Marshall loves being known as "The Beast," a persona developed over three straight seasons of 100-plus catches. He has dubbed the section that overlooks the players' tunnel in Sun Life Stadium's west end zone "Beast Alley" and expends considerable energy exhorting fans to reach full froth with him.
"He's a high-anxiety, high-energy guy," Dolphins offensive coordinator Dan Henning said. "You ought to see him before the game. He's like a caged tiger. I mean, literally like a caged tiger."
Rather than throw raw meat at Marshall, the Dolphins have been flinging tanned cowhide in his direction. At any point from opening kickoff until the game clock expires, he's hungry.
In one of the NFL's bigger offseason moves, the Dolphins acquired Marshall to unlock all sorts of new offensive possibilities.
After a relatively tame first two games, the Dolphins finally unleashed their manimal last week, and there's no reason to think he'll be subdued Monday night against the New England Patriots at Sun Life Stadium (ESPN, 8:30 p.m. ET).
"The guy is a monster," Buffalo Bills cornerback Terrence McGee said before he faced Marshall on opening day. "He's one of the best receivers in the league, so you've definitely got to expect they're going to throw him the ball. That's what they brought him there for."
Marshall showed in Week 3 why the Dolphins traded a pair of second-round draft choices to the Denver Broncos and then signed him to a beastly four-year, $47.5 million extension.
With quarterback Chad Henne throwing for a career-high 363 yards, Marshall had 10 catches for 166 yards and his first Dolphins touchdown in a home loss to the New York Jets. The yardage tied for the second most of Marshall's career.
Marshall also ran twice for 3 yards and made his first Wildcat cameos. Dolphins running back Ronnie Brown tried to throw deep to him once.
"He's definitely a go-to player for them," Patriots coach Bill Belichick said of the 6-foot-4, 230-pound Marshall. "They get the ball to him in a lot of different situations.
"He's big. He's like a tight end. He's huge for a receiver. He can go up and get the ball. He's a strong runner with the ball in his hands and good after the catch. He's got good speed, good quickness, good receiving skills. He's a tough guy to match up against."
The best way to negate The Beast might be when he tuckers himself out.
One of the hot topics in South Florida the past week was Marshall's energy level against the Jets in the sweltering heat. Henning revealed Marshall was so drained in the first half Sunday night that he went to the locker room early to receive intravenous fluids.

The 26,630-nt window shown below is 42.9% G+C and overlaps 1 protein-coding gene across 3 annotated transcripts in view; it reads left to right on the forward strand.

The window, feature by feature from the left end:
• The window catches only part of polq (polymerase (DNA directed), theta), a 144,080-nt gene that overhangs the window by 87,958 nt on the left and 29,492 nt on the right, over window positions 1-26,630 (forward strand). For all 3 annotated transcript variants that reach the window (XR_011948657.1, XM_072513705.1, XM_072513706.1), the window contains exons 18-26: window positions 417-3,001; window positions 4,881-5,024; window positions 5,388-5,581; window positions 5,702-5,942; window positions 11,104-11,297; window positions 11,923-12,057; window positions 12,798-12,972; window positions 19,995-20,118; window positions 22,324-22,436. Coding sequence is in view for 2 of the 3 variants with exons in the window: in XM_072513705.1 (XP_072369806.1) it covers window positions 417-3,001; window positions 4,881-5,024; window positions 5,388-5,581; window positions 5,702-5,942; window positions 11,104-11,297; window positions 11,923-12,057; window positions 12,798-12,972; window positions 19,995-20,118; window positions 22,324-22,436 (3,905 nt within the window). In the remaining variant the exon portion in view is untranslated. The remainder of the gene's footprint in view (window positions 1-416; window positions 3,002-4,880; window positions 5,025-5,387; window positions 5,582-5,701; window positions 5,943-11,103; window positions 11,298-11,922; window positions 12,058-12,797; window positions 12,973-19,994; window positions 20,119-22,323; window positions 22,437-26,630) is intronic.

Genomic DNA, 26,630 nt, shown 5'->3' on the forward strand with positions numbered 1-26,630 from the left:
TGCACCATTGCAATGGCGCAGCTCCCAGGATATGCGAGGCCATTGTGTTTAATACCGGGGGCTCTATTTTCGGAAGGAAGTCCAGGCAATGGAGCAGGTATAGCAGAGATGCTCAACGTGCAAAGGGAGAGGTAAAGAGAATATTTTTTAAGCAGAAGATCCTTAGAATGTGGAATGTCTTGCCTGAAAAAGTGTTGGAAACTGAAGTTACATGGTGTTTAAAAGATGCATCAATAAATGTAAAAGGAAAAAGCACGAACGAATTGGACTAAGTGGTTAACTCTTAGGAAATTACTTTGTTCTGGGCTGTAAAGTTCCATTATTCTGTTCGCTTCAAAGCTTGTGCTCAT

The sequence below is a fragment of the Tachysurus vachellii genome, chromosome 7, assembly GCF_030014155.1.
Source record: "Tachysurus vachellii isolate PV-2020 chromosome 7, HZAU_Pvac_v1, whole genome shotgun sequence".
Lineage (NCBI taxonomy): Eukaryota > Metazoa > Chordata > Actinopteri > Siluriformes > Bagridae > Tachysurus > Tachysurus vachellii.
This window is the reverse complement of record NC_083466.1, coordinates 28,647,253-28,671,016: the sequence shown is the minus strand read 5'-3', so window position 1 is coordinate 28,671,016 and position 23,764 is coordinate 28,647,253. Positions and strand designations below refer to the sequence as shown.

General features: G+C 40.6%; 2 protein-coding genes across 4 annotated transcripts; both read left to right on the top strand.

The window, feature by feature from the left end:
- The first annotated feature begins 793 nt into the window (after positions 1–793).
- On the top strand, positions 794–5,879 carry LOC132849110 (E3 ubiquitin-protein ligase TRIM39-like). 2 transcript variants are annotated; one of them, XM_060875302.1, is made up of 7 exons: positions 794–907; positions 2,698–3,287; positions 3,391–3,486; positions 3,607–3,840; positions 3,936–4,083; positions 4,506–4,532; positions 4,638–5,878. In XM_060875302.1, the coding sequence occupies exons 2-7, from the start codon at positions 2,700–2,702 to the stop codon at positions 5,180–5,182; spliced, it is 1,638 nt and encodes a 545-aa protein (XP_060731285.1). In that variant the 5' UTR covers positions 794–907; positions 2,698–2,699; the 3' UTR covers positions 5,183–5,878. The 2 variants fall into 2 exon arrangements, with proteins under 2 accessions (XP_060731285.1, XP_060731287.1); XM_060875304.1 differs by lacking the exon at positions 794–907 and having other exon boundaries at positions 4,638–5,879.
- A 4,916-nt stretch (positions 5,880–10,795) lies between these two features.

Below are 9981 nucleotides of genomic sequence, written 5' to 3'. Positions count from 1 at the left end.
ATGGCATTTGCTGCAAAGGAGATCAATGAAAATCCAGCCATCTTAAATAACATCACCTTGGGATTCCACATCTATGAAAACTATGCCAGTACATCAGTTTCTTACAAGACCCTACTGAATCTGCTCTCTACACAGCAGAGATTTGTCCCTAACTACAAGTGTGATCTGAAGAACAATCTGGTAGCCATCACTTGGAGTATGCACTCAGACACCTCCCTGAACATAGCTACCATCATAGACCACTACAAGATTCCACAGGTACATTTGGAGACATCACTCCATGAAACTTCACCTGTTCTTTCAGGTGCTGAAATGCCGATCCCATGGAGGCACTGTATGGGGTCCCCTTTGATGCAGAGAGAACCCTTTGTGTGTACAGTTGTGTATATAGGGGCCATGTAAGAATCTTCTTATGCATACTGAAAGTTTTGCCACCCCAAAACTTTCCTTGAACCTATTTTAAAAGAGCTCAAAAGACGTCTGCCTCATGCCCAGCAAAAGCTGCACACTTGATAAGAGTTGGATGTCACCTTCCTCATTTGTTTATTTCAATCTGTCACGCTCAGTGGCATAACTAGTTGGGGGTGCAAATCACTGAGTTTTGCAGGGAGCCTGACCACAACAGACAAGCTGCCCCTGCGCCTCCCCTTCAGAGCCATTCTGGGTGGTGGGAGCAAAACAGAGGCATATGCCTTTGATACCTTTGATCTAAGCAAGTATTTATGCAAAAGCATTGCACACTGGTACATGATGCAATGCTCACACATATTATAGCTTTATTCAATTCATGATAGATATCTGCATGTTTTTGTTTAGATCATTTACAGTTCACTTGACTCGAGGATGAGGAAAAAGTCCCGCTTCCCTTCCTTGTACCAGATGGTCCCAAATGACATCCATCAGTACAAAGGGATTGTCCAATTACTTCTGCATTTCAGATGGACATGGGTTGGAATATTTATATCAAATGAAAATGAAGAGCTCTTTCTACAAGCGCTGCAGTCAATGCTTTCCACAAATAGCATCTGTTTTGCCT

NFL Network analysts Sterling Sharpe, Solomon Wilcots and Mike Mayock faulted Marshall's lack of effort on the final set of downs with the Dolphins desperate for a touchdown. Marshall got them to the Jets' 11-yard line with a 30-yard catch and run but then disappeared over the next four downs.
"He's on the field, and he's wound up really tight before the game," Henning said. "So we're working on that, to try to get him to be patient and utilize all that energy in the game and not expend it too soon."
Said Marshall: "I'm just so passionate, and I guess when we get on that football field a lot of emotions come out, and I just turn into a different person. I think that's what helps me be successful in my young career."
It might be tough to get Marshall settled down for the Patriots because their secondary likely is causing him to drool.
Conditions are right for Marshall and Henne to have another gigantic game.
For the Denver Broncos last year, Marshall had eight receptions for 64 yards and both touchdowns in a 20-17 overtime victory over the Patriots, whose secondary was more stable then compared to now.
The Patriots' pass defense has been lenient so far and chaotic in terms of personnel. Veteran cornerback Leigh Bodden and safety Brandon McGowan were placed on injured reserve, ending their seasons before they began. Pro Bowl safety Brandon Meriweather lost his starting job in Week 2. Cornerback Darius Butler lost his last week.
Belichick said limiting Marshall's infamous yards after the catch is "a top priority."
The Patriots' defense has allowed an NFL-high seven touchdown passes. It has surrendered at least two in each game. Quarterbacks have completed 69.4 percent of their attempts, are averaging 260.3 yards and have a 101.3 passer rating against New England.
You can expect Marshall's appetite to be voracious, whether it's Henne throwing the ball or even Brown.
"Oh, absolutely," Marshall said. "I want the ball every play. What receiver doesn't?"